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Javed: A Christian in Pakistan

(Source: VOM-Australia. Photo: A family in Pakistan)

How did you celebrate Christmas last year?

Did you go to church? Decorate your house? Eat special food? Exchange gifts with family members?

That’s how Javed, a Christian in Pakistan, enjoyed the occasion. But he wasn’t always able to celebrate Christmas in special ways.

Like many Christians in Pakistan, he started working at a young age to help support his family. Christians in his country often do not have the opportunity to get a good education or job. Family members of all ages have to work sometimes. Javed was 6 years old when he went to work and live at a brick kiln. He was forced to work to pay off the debt of a relative he didn’t even know.

Click here to learn more about the tasks of a brick kiln worker.

The brick kiln bosses forced his family to work on Sundays, so they were not able to go to church. They could go to church on Christmas, but only if they left one family member behind to prevent the family from trying to escape their harsh jobs and lives.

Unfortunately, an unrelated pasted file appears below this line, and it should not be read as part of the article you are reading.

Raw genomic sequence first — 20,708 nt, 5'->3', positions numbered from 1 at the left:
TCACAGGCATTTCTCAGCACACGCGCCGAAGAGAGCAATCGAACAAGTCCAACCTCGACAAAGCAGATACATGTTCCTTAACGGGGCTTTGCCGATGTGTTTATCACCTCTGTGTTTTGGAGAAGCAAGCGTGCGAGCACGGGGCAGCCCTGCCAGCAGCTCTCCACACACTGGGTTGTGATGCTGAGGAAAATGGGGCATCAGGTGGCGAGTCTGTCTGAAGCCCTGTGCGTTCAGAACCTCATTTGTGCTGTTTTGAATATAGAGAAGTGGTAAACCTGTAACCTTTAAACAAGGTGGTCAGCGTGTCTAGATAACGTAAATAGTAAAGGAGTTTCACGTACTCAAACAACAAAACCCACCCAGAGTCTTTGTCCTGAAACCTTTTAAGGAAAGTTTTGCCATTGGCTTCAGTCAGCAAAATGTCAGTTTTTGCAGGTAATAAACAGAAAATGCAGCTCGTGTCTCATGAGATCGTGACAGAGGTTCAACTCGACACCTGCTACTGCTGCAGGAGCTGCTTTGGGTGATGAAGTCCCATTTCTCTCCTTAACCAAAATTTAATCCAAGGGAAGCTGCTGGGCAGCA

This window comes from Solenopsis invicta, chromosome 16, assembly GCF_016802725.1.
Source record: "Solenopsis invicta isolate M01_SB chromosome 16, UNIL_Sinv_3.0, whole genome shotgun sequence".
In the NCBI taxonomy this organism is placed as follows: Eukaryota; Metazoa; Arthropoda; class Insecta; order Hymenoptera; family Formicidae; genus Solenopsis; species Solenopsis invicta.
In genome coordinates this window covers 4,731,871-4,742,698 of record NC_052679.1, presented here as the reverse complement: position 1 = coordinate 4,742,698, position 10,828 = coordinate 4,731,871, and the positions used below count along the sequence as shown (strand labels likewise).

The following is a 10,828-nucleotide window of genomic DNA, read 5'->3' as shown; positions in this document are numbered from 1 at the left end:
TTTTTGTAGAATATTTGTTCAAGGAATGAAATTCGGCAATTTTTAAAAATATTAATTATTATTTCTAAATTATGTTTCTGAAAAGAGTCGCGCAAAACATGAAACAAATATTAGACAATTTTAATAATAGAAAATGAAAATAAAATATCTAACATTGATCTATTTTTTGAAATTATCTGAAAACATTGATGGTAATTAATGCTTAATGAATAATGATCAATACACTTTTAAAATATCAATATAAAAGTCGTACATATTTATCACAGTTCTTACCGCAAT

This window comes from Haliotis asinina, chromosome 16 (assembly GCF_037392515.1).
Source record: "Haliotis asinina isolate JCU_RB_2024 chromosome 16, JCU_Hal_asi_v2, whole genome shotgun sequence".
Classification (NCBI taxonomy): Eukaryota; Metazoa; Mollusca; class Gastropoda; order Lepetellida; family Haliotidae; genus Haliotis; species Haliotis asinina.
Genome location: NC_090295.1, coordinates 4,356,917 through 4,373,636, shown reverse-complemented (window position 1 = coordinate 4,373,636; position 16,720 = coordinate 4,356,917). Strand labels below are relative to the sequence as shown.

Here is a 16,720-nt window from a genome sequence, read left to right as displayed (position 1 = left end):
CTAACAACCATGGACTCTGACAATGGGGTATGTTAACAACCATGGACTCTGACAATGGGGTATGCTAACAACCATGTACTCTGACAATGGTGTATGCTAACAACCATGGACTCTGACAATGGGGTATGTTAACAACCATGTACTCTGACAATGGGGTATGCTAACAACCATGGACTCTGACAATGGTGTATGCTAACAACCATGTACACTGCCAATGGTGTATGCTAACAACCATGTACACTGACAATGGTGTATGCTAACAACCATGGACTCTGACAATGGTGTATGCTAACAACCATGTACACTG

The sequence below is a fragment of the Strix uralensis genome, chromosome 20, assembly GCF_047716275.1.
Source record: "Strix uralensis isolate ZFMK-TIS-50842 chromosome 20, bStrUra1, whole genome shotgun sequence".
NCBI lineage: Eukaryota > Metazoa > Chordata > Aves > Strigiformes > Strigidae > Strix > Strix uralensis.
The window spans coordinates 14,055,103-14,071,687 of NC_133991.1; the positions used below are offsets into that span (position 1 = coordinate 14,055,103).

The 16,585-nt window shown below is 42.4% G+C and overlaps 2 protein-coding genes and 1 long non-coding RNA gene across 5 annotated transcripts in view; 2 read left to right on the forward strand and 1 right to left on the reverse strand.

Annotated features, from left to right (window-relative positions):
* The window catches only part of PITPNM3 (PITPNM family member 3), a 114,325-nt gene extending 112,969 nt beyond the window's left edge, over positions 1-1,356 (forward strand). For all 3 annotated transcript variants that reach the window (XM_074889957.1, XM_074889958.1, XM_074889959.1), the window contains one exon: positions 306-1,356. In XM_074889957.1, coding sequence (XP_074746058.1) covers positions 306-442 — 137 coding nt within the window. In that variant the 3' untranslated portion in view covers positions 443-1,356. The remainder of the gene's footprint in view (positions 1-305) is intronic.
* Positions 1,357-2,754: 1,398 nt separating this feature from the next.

When Javed made a mistake on the job, he was fined, and the loan debt was raised. He would never be able to finish paying off the debt, no matter how hard he worked. But thanks to God and kind Christians, Javed was freed from the brick kiln when someone paid off his family’s debt. He is now an adult, free to attend church, celebrate Christmas, and have a somewhat better job.

But his struggles are not over. His wife died of an illness because they couldn’t afford medical treatment. Javed does his best to take care of their four children, and he is thankful to be able to go to church and celebrate special occasions with them.

Pray for Christians in Pakistan who work in the brick kilns.

Learn more about Christians in Pakistan in Bold Believers in Pakistan, available in the Downloads section.

Watch a video about Pakistani Christians here. (Parents and teachers: Please preview the video before showing it to younger children, and if children view it, stop the video at the end before additional videos appear that you have not previewed.)


Escape from Kidnappers

A Pakistani girlA Pakistani girl

The following story about Parveen, a girl in Pakistan, is from the Kids of Courage archives.

“I am 13 years old, and I live in Pakistan. My name is Parveen.